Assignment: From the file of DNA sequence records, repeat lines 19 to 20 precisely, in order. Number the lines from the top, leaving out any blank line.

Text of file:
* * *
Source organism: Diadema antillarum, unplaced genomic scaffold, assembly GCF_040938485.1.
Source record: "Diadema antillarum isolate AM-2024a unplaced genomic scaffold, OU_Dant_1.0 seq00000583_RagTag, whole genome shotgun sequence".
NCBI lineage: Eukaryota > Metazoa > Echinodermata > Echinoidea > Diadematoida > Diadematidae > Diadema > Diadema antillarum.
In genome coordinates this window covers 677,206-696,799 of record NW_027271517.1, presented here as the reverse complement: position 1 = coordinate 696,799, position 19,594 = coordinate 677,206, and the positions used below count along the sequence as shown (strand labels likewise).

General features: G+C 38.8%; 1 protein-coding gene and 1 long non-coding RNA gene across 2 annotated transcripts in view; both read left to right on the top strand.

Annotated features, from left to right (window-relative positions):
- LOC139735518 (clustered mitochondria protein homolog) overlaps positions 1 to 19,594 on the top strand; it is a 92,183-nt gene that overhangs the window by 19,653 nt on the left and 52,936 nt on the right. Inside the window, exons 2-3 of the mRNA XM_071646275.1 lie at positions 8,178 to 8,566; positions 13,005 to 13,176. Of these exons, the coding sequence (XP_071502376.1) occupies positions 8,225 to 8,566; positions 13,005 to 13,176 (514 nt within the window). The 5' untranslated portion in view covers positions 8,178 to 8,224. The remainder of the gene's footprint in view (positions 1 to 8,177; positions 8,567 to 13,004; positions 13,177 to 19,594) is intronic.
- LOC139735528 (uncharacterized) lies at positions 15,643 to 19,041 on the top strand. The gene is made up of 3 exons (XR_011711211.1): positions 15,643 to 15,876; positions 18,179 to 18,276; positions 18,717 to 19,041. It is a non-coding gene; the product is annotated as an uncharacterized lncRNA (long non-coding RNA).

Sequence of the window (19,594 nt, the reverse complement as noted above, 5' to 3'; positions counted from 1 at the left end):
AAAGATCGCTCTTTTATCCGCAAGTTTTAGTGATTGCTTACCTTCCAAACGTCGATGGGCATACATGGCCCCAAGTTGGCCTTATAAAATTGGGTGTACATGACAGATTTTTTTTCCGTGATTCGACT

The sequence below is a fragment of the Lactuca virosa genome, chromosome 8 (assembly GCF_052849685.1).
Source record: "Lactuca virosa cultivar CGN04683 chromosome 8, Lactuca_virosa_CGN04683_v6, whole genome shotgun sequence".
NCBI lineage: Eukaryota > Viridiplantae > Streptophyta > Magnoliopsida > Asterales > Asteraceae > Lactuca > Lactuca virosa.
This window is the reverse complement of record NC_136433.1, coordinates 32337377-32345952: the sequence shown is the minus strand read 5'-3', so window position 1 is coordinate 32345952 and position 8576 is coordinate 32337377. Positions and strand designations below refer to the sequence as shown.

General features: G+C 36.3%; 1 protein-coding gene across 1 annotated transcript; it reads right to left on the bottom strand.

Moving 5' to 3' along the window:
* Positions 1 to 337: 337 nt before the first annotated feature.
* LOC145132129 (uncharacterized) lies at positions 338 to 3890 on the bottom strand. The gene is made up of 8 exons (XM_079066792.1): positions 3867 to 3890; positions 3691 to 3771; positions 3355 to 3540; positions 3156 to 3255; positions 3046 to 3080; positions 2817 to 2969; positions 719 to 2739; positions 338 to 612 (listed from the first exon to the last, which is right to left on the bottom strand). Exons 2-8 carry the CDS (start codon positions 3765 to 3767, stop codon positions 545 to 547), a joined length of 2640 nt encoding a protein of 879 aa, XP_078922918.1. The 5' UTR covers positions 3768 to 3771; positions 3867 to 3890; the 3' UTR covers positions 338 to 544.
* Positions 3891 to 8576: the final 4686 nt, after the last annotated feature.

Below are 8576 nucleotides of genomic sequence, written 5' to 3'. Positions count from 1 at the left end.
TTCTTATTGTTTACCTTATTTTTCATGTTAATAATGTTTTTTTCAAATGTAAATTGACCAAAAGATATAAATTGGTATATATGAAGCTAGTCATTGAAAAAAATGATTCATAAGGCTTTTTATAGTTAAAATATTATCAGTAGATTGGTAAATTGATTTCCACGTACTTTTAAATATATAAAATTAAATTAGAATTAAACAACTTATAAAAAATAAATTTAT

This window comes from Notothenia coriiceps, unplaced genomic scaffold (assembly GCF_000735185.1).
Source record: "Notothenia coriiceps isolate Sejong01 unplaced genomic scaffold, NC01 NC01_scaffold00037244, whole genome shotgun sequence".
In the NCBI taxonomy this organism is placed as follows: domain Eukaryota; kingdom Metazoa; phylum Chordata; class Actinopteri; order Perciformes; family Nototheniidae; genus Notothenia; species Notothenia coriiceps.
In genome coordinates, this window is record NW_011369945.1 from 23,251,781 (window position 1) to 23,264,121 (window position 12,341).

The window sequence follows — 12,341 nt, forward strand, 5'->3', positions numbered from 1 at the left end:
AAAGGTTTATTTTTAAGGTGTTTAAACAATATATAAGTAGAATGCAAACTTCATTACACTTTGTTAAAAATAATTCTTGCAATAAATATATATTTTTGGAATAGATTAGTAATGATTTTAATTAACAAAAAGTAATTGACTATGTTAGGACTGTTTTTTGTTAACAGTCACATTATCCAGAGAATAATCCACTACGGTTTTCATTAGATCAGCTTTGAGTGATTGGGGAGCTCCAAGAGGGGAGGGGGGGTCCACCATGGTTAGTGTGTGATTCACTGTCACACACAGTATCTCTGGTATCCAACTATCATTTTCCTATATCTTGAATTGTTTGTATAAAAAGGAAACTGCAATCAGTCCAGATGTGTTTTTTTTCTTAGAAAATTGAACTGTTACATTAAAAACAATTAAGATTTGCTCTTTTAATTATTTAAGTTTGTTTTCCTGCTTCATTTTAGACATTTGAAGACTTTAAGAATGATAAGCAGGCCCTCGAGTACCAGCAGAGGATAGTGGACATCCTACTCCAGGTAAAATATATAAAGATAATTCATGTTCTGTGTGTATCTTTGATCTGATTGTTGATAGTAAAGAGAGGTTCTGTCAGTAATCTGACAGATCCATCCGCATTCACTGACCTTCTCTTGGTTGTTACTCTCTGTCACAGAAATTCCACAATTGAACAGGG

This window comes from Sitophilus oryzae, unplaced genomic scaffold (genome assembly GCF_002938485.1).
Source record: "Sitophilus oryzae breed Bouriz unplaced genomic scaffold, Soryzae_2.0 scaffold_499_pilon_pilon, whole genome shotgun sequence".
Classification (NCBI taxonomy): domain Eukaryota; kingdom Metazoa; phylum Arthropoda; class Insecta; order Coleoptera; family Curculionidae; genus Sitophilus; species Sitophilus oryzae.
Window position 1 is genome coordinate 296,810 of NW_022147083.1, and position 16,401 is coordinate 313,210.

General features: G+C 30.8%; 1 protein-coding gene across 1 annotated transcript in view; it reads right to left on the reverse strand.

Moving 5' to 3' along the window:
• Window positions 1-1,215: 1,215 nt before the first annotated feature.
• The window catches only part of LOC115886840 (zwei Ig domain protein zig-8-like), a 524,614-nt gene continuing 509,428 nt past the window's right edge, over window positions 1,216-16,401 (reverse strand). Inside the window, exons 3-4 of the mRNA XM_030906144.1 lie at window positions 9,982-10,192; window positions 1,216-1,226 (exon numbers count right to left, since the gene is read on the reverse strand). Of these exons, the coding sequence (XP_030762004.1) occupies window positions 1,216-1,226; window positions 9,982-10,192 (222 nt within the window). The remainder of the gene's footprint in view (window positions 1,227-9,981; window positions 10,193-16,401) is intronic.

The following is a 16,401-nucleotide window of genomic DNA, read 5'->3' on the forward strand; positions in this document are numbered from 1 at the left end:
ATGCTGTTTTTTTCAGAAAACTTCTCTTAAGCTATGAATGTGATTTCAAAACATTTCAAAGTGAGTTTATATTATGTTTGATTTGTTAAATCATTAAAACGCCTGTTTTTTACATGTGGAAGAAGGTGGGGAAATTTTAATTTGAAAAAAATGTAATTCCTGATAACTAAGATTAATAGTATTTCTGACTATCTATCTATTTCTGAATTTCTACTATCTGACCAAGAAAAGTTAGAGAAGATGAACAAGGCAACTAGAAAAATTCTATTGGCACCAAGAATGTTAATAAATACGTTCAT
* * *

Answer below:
* Positions 3891 to 8576: the final 4686 nt, after the last annotated feature.

Below are 8576 nucleotides of genomic sequence, written 5' to 3'. Positions count from 1 at the left end.